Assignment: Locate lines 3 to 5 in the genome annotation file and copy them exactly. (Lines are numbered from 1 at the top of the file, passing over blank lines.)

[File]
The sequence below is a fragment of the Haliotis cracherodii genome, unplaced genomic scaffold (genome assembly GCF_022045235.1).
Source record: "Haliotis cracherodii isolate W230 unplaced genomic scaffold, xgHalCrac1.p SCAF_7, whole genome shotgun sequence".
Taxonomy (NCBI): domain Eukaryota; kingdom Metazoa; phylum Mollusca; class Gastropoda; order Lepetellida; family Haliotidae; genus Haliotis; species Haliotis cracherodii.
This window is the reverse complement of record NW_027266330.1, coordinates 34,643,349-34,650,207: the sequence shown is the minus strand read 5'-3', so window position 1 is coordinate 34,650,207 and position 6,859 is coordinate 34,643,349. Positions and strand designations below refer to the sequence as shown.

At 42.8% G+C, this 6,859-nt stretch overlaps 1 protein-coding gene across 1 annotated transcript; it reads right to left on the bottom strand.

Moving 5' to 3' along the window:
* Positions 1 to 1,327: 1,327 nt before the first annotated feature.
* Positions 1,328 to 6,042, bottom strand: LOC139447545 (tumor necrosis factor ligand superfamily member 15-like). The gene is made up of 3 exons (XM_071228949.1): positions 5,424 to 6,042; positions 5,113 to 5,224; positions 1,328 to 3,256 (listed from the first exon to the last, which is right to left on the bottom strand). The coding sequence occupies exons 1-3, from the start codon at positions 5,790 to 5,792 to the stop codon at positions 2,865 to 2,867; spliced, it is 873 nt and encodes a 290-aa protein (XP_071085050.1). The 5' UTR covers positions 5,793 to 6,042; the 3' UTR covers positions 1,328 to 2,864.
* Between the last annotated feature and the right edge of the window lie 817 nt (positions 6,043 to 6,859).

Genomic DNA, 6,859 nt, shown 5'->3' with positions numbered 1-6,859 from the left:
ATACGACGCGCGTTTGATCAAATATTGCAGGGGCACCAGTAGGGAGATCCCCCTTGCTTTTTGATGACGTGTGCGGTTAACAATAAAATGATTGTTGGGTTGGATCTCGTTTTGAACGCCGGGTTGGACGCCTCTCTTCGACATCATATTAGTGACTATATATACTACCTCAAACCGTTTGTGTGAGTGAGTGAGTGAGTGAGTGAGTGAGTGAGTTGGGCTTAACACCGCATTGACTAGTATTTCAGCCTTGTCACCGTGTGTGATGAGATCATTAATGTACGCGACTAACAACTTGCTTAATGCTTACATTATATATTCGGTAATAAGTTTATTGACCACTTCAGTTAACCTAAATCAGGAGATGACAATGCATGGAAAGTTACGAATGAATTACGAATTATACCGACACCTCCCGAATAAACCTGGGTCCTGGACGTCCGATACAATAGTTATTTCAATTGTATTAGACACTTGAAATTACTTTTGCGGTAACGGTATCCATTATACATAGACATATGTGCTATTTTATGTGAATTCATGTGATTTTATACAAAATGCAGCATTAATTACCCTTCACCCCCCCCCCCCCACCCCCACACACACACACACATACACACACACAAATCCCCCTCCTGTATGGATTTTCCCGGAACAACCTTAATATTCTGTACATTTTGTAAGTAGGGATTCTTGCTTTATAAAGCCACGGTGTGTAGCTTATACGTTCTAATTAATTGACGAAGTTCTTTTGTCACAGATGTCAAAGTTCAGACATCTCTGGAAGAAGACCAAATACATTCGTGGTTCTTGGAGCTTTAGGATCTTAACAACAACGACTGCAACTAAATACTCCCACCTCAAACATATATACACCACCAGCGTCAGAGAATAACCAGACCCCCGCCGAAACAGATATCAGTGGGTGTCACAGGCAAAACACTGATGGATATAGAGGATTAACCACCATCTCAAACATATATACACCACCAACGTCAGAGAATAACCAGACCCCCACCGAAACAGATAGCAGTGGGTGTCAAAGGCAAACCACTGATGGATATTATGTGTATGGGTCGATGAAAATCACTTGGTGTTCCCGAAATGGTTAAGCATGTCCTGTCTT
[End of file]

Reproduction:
Taxonomy (NCBI): domain Eukaryota; kingdom Metazoa; phylum Mollusca; class Gastropoda; order Lepetellida; family Haliotidae; genus Haliotis; species Haliotis cracherodii.
This window is the reverse complement of record NW_027266330.1, coordinates 34,643,349-34,650,207: the sequence shown is the minus strand read 5'-3', so window position 1 is coordinate 34,650,207 and position 6,859 is coordinate 34,643,349. Positions and strand designations below refer to the sequence as shown.

At 42.8% G+C, this 6,859-nt stretch overlaps 1 protein-coding gene across 1 annotated transcript; it reads right to left on the bottom strand.